"The Court’s decision removes requirements for Mississippi to travel through the expensive and time consuming federal application process for any change to state, county, or municipal voting law," Hosemann said. "Mississippi citizens have earned the right to determine our voting processes. Our relationships and trust in each other have matured. This chapter is closed."
Hosemann said the process for implementation of Constitutional Voter Identification would begin immediately.
"It will be conducted in accordance with the Constitutional Amendment adopted by the electorate, funded by the Legislature, and regulations as proposed by the Secretary of State," Hosemann said.
That statement drew fire from Mississippi Democrats.
"We didn't have to wait long before Mississippi Republicans began trying to push the discriminatory advantage given them by the five Republican appointees on the Supreme Court," said Rickey Cole, Chairman, Mississippi Democratic Party. "Before the end of the day, Secretary of State Delbert Hosemann proclaimed that Voter I.D. implementation would start today. Before the ink dried on the Supreme Court decision and before any reasonable time could be given to serious consideration of the impact of the decision, the Secretary of State has jumped at the chance to declare "This chapter is closed."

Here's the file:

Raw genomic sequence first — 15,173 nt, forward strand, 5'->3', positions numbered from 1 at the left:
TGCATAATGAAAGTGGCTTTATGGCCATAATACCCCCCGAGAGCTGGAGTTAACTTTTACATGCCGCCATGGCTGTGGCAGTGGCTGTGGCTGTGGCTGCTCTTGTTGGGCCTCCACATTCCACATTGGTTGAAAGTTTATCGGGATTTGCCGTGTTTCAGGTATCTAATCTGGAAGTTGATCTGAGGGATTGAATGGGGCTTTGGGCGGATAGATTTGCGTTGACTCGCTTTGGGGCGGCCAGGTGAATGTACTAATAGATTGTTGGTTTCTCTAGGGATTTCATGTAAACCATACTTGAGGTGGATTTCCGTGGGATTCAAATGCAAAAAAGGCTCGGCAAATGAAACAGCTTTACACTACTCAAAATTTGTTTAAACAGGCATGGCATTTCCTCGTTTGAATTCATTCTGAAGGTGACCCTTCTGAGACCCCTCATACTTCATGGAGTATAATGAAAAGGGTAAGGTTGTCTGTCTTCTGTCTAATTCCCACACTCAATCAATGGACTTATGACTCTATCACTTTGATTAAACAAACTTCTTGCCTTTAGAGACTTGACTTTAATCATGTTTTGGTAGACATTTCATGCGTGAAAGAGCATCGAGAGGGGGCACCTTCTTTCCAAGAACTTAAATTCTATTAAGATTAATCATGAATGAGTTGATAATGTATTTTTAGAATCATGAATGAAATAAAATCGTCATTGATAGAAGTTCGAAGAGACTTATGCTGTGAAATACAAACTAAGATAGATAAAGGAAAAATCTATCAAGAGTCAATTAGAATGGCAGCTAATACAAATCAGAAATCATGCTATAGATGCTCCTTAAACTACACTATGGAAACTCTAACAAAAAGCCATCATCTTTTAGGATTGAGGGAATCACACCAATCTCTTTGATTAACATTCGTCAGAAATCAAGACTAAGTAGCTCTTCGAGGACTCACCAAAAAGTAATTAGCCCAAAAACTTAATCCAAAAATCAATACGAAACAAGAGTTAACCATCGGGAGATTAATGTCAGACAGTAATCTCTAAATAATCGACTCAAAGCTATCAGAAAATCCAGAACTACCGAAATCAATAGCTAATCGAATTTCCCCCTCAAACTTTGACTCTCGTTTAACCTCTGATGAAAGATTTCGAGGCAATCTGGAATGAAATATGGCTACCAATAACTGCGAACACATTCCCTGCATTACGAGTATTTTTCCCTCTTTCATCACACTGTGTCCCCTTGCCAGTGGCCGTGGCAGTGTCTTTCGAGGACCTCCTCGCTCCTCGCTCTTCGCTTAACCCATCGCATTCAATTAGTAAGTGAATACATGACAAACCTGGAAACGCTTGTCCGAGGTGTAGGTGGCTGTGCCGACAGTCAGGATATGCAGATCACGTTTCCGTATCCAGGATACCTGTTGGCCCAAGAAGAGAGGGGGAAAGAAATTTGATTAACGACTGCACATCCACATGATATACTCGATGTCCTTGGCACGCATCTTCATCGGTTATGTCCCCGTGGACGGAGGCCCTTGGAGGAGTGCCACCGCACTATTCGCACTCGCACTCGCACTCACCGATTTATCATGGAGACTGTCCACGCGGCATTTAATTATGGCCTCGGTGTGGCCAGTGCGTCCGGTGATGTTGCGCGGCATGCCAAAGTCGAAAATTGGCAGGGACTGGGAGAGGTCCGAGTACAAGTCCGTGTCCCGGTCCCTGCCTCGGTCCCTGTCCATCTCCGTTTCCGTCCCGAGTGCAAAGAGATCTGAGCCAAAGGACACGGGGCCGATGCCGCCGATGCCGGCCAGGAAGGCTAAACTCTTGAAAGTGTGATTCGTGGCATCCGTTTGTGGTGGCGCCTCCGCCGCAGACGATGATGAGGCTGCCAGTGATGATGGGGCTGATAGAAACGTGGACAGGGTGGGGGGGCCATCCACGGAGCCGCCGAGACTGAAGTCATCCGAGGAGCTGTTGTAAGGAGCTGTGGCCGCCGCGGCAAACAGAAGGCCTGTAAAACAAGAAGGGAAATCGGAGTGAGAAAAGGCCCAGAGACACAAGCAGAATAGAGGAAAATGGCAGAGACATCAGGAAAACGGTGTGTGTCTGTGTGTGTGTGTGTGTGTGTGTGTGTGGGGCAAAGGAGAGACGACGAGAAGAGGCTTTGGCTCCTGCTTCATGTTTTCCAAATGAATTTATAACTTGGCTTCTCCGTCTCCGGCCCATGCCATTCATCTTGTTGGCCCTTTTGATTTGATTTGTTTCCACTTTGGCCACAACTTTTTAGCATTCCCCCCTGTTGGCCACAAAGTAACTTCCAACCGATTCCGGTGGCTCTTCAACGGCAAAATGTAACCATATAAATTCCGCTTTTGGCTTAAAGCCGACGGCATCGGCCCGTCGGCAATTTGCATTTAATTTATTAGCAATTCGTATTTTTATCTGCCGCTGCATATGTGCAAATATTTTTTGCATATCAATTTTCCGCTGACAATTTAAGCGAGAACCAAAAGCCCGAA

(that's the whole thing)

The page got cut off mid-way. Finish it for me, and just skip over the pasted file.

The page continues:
Not so fast, Cole said.
"Section 5 of the Voting Rights Act remains in place. The federal courts remain in place. Those of us in this state who care about Voting Rights remain in place. And we shall not sit idly by," Cole said.
Wade Henderson, president and CEO of The Leadership Conference on Civil and Human Rights, issued a statement in response to the court's decision.
“Today’s decision is a major setback to our democracy and will have a real and detrimental impact on the voting rights of Americans. No one should be fooled by the naïve fantasy that voting discrimination no longer exists," Henderson said. "Section Five is a vital tool to protect voters from losing their right to vote simply because of their race, and in 2006, on an overwhelmingly bipartisan basis, Congress determined where that protection was still needed based on historical and ongoing discrimination. In today’s decision, a majority of the Court overruled the well-researched and well-considered judgment of Congress about where these protections were still needed."
The Associated Press contributed to this report.